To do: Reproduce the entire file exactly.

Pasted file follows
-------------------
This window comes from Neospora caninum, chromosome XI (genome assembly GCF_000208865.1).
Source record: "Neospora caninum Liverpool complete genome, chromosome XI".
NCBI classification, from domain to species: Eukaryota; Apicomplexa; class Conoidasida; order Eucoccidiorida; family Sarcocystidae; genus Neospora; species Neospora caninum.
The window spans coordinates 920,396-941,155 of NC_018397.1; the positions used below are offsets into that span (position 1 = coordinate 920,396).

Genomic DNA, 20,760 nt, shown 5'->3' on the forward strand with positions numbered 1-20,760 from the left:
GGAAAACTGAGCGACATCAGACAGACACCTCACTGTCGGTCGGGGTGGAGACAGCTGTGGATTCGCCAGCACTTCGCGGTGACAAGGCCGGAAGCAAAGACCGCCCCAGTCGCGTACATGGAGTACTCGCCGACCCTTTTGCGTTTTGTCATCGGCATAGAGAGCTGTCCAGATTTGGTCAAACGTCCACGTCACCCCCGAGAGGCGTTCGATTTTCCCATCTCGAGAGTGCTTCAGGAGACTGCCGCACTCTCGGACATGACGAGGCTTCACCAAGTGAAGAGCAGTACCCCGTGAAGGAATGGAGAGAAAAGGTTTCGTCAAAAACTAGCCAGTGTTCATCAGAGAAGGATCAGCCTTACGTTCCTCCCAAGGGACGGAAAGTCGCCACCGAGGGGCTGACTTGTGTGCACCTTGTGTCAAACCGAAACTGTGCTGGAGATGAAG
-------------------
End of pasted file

This window comes from Neospora caninum, chromosome XI (genome assembly GCF_000208865.1).
Source record: "Neospora caninum Liverpool complete genome, chromosome XI".
NCBI classification, from domain to species: Eukaryota; Apicomplexa; class Conoidasida; order Eucoccidiorida; family Sarcocystidae; genus Neospora; species Neospora caninum.
The window spans coordinates 920,396-941,155 of NC_018397.1; the positions used below are offsets into that span (position 1 = coordinate 920,396).

Genomic DNA, 20,760 nt, shown 5'->3' on the forward strand with positions numbered 1-20,760 from the left:
GGAAAACTGAGCGACATCAGACAGACACCTCACTGTCGGTCGGGGTGGAGACAGCTGTGGATTCGCCAGCACTTCGCGGTGACAAGGCCGGAAGCAAAGACCGCCCCAGTCGCGTACATGGAGTACTCGCCGACCCTTTTGCGTTTTGTCATCGGCATAGAGAGCTGTCCAGATTTGGTCAAACGTCCACGTCACCCCCGAGAGGCGTTCGATTTTCCCATCTCGAGAGTGCTTCAGGAGACTGCCGCACTCTCGGACATGACGAGGCTTCACCAAGTGAAGAGCAGTACCCCGTGAAGGAATGGAGAGAAAAGGTTTCGTCAAAAACTAGCCAGTGTTCATCAGAGAAGGATCAGCCTTACGTTCCTCCCAAGGGACGGAAAGTCGCCACCGAGGGGCTGACTTGTGTGCACCTTGTGTCAAACCGAAACTGTGCTGGAGATGAAG